Mississippi to Sahara
Segueing American blues to distant West African origins may not be the bridge too far that we expect: John Coltrane and Miles Davis were ever sensitive to common ground between the two.
In as much as this compelling recording is the offspring of two cultures, so is its composer and principal architect, Faris Amine, son of a Touareg mother who died when he was still a boy, and an Italian father.
The lasting impact of his mother’s death is his severance from the umbilical cord of one side of his heritage, Algeria: his father, who travelled widely, introduced him to a broad spectrum of Western music.
Turned on the blues by Jimi Hendrix, it wasn’t until he heard Tinariwen’s second album Amassakoul that a light was switched on, specifically the catalyst of his mother’s culture and influence which lay dormant in his imagination like a seed waiting for the end of a drought.
He blossomed as both as an interpreter and composer: where once he was happy to mimic the blues, which he still loves, a pursuance of Touareg culture erupted into his own exploration of its quintessences. He can sing a mean assoul.
Mississippi to Sahara is exactly as it says on the tin, an album of blues sieved by a Touareg style, and from Death Letter to The Soul of A Man (Oulhawen win Tidit to Ma Ihan Iman Nagadem), Faris has produced a personal resolution that is not a compromise or a melting pot.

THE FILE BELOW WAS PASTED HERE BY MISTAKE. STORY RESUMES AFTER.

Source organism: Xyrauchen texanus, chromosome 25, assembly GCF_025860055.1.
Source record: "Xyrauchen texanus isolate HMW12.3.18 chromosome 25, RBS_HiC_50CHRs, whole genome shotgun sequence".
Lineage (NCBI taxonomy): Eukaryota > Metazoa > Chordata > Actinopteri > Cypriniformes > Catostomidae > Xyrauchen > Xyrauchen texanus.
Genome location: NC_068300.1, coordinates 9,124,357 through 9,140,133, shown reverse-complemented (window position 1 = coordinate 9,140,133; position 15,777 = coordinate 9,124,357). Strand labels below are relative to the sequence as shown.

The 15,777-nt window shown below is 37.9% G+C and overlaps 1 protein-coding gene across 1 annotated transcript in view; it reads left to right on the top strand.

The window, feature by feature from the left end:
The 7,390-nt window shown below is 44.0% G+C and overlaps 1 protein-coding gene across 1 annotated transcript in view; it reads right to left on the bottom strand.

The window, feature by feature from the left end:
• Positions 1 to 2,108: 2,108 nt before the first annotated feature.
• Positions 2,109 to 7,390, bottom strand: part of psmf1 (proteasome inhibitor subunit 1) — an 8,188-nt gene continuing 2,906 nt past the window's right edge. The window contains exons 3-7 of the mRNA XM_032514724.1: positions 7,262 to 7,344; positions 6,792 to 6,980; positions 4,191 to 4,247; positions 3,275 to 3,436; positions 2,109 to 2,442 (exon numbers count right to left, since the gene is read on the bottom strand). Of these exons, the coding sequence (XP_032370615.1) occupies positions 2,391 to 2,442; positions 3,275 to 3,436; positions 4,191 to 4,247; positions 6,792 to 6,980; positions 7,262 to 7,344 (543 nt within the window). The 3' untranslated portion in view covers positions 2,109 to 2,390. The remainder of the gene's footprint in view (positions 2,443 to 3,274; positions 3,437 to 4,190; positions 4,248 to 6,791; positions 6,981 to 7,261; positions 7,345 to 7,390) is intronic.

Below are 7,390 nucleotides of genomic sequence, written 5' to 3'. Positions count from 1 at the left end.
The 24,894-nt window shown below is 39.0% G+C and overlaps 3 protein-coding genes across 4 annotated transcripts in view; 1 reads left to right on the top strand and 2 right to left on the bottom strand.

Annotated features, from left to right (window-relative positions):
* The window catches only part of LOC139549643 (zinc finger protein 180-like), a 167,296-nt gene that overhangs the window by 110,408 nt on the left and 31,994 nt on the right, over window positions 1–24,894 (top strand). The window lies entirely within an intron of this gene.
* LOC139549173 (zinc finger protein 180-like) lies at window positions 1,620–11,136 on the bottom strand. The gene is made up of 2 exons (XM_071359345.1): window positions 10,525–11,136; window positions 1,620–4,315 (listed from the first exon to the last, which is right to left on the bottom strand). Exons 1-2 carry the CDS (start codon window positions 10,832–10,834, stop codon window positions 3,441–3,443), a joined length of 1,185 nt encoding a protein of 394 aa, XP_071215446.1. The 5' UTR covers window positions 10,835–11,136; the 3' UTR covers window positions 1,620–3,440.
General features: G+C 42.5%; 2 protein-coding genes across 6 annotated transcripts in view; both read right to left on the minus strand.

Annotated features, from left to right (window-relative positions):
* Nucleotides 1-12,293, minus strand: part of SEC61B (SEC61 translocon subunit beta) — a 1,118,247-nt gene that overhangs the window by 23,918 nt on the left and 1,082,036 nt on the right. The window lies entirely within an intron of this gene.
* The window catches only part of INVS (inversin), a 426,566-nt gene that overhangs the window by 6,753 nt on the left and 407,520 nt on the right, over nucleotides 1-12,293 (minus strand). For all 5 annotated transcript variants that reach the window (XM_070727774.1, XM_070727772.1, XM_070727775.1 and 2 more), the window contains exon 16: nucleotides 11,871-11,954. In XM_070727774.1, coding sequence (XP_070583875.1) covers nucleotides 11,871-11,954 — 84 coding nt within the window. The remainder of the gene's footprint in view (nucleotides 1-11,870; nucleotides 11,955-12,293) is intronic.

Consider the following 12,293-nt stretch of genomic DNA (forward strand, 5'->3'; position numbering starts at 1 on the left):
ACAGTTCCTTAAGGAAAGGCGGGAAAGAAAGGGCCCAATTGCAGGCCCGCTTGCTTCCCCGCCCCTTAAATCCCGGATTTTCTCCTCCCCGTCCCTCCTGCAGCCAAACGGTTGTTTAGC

See it more as a crucible, fed by distinct but malleable currents,as original as the Mayfly which is born of water and made of air.
It was Sedryk who first contemplated the idea of a blues album in a Touareg style, but it was authenticity and simplicity he sought. Faris more than delivers.
If you need the bait of one song to bite, try Trouble So Hard (Assouf Id Nekman), a synthesis of the aforementioned, more a coalition of two colours than a hybrid, and tinged with the melancholy which gives the blues its cache.